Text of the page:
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The season opener between Notre Dame and Navy will be moved from Dublin to Navy’s home stadium in Annapolis, Maryland, due to the coronavirus pandemic, the two schools announced on Tuesday.

“We are obviously disappointed not to be traveling to Ireland this August,” said Navy athletics director Chet Gladchuk. “But, as expected, our priority must be ensuring the health and safety of all involved.”

The opener was scheduled for Aug. 29 as the first game in the Aer Lingus College Football Classic Series, followed in 2021 by a matchup between Big Ten divisional rivals Nebraska and Illinois. Instead, the 94th consecutive meeting pitting the two programs — Notre Dame and Navy have the longest uninterrupted non-conference series in the Bowl Subdivision — is scheduled for Navy-Marine Corps Memorial Stadium, which would mark the first time the Midshipmen have played host to the Fighting Irish in the rivalry’s history.

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While teams across the FBS have restarted voluntary activities in the wake of the NCAA’s decision to allow student-athletes back on campus beginning in June, the fate of the upcoming season remains unsettled as schools, conferences and broadcasters wrestle with the potential for continued disruptions caused by COVID-19.

Several conference commissioners and university administrators have discussed the need to have some sort of social distancing in place should games return to college campuses this fall, such as dramatically limiting the amount of fans allowed to attend an individual game.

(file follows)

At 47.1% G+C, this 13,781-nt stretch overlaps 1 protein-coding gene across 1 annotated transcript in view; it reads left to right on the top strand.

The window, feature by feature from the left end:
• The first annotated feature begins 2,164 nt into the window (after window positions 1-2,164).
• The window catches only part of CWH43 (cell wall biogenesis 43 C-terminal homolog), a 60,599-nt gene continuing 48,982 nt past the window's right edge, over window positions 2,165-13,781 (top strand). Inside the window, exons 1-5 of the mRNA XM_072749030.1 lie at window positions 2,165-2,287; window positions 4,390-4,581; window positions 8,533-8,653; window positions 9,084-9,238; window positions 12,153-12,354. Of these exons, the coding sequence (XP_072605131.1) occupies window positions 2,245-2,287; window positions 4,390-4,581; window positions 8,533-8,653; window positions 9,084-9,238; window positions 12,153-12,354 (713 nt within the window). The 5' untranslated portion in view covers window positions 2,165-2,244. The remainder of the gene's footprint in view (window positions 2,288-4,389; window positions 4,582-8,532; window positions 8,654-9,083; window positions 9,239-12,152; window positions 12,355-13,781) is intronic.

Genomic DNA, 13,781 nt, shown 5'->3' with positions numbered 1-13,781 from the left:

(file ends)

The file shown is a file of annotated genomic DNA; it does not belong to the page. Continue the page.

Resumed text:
In a normal year, given the magnitude of the annual series and the uniqueness of playing host to the game, Navy-Marine Corps Memorial Stadium would certainly draw a crowd rivaling, if not exceeding, its record attendance, which was 38,792 for a game against rival Air Force in 2017. At the very least, attendance at all games this season is expected to be held to far below capacity.

“I am expecting that we will still be able to play Notre Dame as our season opener, but there is still much to be determined by health officials and those that govern college football at large,” Gladchuk said.

For now, the game will likely be played on either the Saturday or Sunday of Labor Day weekend and be televised nationally by either ESPN or ABC, the schools said in a statement. 

“The change of venue has been a very difficult decision for our colleagues at the Naval Academy, but we are in full support of their choice. We are also grateful for everything our partners in Ireland have done to make this a smooth transition. We look forward to going back to Ireland for a game in the not too distant future.”

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Notre Dame owns a commanding 79-13-1 lead in the series, counting two wins later vacated due to two NCAA penalties. The Irish held the FBS record for longest winning streak against a single opponent with 43 wins in a row against Navy beginning in 1964. The Midshipmen snapped that streak in 2007 and have won four of the past 13 in the series.